We made it across the Gulf Stream to Bimini. We set out at 4:25 this morning, motoring the whole way in a 5-10-knot
northeast breeze, and arrived here in Bimini at 2:25 -- so a 10-hour crossing, better than we had thought. The water
was beautiful -- a deep slate blue, with many Portugese Man o' Wars (Men o' War?), and some flying fish now and then.
There was large swell running in from the north, long slow waves that would slowly lift the boat 5 or 6 feet, then
slowly drop it down. And on top of that was a 1-2 chop, which every now and then would cause our bow to lift and thump
down. So we were rocking and rolling the whole way across, but in a very bearable manner, nothing scary.
We saw a few freighters, a few other sailboats headed the same direction, several large fishing motorboats, and one oil
tanker that seemed headed straight for our port side from about a mile away, and then he suddenly turned and passed well
behind us. Mighty decent of him, I thought, to turn that enormous ship to make way for us. . . . Then I realized he must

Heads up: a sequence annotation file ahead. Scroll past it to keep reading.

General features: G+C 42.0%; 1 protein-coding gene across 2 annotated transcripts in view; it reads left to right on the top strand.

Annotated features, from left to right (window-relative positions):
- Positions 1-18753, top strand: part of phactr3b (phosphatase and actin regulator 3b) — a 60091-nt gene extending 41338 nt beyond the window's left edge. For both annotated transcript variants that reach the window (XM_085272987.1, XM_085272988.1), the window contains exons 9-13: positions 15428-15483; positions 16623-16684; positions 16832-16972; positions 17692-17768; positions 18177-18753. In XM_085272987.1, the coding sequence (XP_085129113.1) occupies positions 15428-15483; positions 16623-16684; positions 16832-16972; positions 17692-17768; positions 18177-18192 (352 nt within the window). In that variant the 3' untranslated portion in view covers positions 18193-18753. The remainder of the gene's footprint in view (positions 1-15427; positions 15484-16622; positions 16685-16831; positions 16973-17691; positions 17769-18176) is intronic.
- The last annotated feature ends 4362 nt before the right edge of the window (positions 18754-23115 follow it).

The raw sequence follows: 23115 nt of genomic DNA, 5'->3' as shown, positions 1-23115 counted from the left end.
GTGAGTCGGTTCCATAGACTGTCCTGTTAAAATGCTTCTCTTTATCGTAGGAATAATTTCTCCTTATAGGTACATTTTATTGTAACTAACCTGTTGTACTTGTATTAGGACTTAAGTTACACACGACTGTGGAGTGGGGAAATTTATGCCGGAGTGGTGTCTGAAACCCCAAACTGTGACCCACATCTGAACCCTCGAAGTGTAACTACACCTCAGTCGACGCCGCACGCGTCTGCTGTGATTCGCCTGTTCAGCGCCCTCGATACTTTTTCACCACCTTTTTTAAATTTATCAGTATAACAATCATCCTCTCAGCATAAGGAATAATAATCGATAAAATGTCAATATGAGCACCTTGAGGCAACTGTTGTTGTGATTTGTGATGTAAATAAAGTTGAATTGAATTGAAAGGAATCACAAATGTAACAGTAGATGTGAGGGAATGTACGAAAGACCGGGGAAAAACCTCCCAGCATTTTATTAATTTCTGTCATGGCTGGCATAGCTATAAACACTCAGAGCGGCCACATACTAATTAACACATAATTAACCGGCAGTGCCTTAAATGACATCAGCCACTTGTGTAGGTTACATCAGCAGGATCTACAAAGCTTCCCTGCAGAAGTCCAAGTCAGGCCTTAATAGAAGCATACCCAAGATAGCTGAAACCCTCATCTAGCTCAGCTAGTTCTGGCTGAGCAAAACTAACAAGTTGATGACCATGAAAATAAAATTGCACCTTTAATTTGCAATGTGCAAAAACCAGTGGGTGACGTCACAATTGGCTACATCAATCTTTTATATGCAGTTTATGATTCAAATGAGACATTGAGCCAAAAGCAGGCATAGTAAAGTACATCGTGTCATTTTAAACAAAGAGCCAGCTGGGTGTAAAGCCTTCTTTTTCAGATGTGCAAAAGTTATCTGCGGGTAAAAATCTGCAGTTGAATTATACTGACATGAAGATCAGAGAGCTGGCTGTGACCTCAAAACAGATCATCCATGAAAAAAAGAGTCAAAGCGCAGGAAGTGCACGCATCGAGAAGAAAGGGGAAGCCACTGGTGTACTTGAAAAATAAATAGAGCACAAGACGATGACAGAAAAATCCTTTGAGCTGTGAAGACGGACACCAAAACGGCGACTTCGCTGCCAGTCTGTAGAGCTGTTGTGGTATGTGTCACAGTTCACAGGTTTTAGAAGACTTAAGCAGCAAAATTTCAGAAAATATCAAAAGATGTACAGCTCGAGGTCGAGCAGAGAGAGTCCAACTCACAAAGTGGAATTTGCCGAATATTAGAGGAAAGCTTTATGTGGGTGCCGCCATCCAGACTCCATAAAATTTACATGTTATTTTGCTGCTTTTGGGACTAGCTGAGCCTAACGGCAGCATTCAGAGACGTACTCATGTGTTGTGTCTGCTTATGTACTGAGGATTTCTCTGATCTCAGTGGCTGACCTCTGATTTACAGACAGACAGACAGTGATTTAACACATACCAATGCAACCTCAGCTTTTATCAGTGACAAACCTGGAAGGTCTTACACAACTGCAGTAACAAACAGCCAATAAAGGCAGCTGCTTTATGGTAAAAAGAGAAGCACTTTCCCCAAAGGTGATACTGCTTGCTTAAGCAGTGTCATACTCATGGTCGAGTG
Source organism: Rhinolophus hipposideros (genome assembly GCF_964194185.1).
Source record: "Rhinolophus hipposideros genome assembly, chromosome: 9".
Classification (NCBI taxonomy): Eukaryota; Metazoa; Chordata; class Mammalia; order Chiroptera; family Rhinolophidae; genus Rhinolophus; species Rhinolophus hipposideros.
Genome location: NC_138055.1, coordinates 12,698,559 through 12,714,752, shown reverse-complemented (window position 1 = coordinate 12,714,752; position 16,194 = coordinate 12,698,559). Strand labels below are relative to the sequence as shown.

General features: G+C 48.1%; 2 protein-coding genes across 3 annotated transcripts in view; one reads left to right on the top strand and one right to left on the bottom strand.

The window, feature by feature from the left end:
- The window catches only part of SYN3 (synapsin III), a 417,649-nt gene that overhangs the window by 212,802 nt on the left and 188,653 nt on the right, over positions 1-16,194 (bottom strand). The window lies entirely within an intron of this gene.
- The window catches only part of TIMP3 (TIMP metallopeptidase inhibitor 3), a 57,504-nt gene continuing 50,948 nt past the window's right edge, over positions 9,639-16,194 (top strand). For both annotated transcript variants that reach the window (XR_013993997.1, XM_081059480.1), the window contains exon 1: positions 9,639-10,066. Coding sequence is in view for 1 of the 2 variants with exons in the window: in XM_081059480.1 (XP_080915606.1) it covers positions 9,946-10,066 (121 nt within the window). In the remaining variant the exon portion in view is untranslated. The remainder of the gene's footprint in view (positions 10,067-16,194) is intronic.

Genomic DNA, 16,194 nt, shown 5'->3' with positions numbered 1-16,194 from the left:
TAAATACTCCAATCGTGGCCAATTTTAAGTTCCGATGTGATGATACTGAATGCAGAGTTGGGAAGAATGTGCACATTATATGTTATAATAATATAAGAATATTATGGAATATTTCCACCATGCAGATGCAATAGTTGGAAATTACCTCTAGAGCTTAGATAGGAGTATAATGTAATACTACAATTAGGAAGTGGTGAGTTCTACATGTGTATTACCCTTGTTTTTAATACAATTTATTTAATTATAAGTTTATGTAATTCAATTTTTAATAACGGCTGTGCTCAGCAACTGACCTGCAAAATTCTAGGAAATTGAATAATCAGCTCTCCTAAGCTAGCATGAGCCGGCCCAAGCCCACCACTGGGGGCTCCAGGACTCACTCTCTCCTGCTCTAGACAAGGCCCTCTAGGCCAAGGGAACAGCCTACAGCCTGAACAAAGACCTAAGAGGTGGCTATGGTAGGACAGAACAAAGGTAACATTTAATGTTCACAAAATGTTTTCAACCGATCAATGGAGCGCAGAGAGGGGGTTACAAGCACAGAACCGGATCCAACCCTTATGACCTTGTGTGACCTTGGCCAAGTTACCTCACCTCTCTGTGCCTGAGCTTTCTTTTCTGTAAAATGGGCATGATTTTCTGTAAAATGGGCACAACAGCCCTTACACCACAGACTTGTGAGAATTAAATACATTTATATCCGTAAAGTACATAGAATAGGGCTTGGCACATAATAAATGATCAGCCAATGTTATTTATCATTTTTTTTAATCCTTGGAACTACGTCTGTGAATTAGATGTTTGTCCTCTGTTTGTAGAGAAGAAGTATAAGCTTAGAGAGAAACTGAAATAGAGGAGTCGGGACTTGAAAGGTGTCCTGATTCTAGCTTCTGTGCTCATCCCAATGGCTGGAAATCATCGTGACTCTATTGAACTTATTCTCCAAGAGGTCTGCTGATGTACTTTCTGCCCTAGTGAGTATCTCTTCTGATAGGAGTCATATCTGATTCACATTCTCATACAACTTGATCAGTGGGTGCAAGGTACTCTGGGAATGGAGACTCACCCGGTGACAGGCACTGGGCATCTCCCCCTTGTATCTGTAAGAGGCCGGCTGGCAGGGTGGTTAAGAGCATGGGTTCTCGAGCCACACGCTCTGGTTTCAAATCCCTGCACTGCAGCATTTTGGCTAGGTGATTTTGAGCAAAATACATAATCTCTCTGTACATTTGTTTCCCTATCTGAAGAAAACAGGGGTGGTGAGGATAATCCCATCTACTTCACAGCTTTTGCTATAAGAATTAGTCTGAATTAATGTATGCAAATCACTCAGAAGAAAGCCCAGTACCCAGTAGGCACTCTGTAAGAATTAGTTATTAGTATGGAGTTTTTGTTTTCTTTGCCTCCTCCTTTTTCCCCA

be making the turn to head into Miami harbor.
It was a bit nervous-making to set out in the dark this morning, but it soon came to feel completely normal, looking at
the dimly lit compass, then looking up to find a star or a cloud to serve as guide for a whole, then checking the
compass again. The lights of Miami fell away behind us, but it wasn't till well after dawn that we lost sight of the
tops of the tallest buildings. For a long time we had the enormous expanse of sea from horizon to horizon all to
In the last mile as we approached Bimini, the water turned an iridescent turquoise as it shallowed up. We were
dumbstruck by the clarity and beauty of it -- you can see 20 feet or more straight down. It seemed to glow bright
green-blue all along the shores of the island. We all can't wait to try swimming and snorkeling in it.
It took about 20 minutes to clear customs and immigration. Now the girls and Lilly are taking a walk in town to find a
SIM chip to put in our cellphone so we can get local Bahamas rates. And of course they are seeking ice cream.
Now we'll try to figure out the weather and decide what our next move will be.